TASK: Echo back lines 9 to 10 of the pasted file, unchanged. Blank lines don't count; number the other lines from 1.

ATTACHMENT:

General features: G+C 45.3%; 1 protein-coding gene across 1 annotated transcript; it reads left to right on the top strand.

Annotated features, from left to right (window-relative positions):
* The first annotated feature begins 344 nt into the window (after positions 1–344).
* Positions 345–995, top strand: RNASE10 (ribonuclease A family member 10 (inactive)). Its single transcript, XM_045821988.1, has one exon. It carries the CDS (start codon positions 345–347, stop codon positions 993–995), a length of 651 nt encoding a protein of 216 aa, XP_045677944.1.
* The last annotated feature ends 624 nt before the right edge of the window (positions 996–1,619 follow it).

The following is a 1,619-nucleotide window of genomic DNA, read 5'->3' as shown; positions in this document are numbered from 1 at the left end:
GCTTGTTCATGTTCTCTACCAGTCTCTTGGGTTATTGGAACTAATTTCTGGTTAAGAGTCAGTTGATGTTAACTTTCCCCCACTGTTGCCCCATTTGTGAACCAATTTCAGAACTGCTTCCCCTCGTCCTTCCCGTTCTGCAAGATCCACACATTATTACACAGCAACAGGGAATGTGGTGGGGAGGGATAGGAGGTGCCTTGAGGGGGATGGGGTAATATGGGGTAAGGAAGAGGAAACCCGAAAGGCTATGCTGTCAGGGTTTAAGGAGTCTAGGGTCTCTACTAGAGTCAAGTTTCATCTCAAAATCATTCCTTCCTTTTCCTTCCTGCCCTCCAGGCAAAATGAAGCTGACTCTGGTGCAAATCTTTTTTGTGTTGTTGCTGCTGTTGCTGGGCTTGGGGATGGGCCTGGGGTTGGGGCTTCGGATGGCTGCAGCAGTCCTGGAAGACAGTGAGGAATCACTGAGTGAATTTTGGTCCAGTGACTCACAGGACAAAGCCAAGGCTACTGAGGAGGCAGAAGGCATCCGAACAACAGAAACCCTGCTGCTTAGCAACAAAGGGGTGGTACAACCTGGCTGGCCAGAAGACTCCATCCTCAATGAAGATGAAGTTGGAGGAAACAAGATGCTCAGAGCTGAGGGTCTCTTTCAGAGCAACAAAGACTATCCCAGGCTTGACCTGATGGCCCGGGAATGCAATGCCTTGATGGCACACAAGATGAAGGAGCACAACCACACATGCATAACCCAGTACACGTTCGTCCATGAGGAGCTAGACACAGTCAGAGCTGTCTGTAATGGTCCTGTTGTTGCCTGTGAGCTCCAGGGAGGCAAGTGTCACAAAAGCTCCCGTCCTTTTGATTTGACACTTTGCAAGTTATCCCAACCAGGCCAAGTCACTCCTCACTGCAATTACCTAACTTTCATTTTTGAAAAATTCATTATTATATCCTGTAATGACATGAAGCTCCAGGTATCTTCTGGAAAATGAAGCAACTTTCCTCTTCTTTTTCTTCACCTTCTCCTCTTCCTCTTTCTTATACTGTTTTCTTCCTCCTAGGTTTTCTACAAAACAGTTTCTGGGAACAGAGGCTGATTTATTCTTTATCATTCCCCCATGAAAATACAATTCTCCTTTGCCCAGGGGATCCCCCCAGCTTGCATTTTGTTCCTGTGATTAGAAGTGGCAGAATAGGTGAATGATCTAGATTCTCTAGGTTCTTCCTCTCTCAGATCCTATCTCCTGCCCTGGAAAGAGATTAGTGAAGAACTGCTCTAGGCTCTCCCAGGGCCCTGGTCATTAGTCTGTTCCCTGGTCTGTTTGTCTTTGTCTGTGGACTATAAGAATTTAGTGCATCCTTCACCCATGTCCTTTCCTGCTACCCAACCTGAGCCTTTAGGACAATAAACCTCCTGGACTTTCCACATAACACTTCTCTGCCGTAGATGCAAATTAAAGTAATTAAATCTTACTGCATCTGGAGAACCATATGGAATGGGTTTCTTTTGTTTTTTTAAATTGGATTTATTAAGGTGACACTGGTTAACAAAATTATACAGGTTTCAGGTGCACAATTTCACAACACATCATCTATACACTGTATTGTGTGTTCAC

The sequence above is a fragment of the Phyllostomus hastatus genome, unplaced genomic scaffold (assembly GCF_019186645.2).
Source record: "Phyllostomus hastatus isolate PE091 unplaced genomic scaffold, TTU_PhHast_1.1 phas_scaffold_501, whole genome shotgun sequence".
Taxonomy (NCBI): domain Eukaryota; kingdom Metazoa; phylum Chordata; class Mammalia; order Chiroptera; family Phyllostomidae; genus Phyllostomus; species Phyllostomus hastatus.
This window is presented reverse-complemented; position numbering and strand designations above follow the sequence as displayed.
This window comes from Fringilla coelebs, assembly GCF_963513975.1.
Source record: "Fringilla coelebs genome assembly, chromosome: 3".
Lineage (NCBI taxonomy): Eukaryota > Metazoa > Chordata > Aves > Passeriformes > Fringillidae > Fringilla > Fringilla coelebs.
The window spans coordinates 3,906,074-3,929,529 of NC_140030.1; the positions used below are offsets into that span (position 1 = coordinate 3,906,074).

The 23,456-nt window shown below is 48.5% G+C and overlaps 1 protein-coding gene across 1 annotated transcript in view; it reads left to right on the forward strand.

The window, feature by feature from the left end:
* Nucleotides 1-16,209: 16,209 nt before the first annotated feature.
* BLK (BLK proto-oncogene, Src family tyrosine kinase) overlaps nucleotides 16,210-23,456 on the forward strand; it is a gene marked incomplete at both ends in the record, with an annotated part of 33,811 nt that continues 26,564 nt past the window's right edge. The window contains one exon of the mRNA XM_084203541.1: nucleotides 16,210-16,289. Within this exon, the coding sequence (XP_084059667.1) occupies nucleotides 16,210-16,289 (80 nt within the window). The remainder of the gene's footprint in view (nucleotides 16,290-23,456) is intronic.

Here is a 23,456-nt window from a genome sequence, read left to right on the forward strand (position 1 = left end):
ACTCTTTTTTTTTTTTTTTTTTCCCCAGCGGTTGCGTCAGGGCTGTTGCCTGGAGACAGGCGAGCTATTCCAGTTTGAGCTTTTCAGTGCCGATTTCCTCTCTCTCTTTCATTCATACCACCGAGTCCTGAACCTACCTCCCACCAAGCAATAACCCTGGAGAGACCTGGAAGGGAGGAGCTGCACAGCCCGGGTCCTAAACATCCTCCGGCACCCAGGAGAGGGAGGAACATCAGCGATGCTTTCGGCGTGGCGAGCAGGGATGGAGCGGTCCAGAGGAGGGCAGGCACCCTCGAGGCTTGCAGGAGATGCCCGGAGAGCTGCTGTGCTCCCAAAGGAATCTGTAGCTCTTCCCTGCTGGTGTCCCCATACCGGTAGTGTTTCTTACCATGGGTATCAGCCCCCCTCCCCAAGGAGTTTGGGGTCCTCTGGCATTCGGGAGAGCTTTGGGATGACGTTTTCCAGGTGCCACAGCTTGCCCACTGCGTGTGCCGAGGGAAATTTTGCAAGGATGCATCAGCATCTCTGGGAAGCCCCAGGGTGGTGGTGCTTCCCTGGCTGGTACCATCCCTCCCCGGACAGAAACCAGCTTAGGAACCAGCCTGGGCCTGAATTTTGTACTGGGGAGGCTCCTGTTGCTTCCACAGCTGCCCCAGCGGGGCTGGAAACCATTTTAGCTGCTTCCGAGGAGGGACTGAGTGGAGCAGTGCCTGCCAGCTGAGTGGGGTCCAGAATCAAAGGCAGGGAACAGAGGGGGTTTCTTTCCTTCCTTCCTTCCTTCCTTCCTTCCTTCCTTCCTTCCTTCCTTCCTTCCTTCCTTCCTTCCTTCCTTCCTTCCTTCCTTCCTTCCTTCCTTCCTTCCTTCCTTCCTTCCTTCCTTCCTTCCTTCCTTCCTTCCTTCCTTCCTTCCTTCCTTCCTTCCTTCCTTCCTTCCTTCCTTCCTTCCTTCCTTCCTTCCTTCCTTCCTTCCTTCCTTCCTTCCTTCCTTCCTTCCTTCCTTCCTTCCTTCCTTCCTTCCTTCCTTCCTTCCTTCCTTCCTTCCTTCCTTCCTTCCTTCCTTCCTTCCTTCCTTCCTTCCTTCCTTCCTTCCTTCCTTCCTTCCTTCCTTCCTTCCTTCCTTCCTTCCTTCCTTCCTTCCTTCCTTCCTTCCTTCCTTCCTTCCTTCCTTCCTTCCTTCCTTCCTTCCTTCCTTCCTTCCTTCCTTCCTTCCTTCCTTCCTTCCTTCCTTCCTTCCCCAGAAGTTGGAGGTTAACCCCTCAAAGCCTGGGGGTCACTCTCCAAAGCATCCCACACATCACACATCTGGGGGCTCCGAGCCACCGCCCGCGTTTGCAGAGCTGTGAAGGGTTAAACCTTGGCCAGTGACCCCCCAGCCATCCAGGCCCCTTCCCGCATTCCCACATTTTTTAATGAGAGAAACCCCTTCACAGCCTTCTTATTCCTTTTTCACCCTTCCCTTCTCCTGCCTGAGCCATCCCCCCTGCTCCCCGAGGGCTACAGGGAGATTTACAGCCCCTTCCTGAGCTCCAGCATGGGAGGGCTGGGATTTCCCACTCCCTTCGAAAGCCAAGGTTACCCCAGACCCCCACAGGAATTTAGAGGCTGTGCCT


Source record: "Phyllostomus hastatus isolate PE091 unplaced genomic scaffold, TTU_PhHast_1.1 phas_scaffold_501, whole genome shotgun sequence".
Taxonomy (NCBI): domain Eukaryota; kingdom Metazoa; phylum Chordata; class Mammalia; order Chiroptera; family Phyllostomidae; genus Phyllostomus; species Phyllostomus hastatus.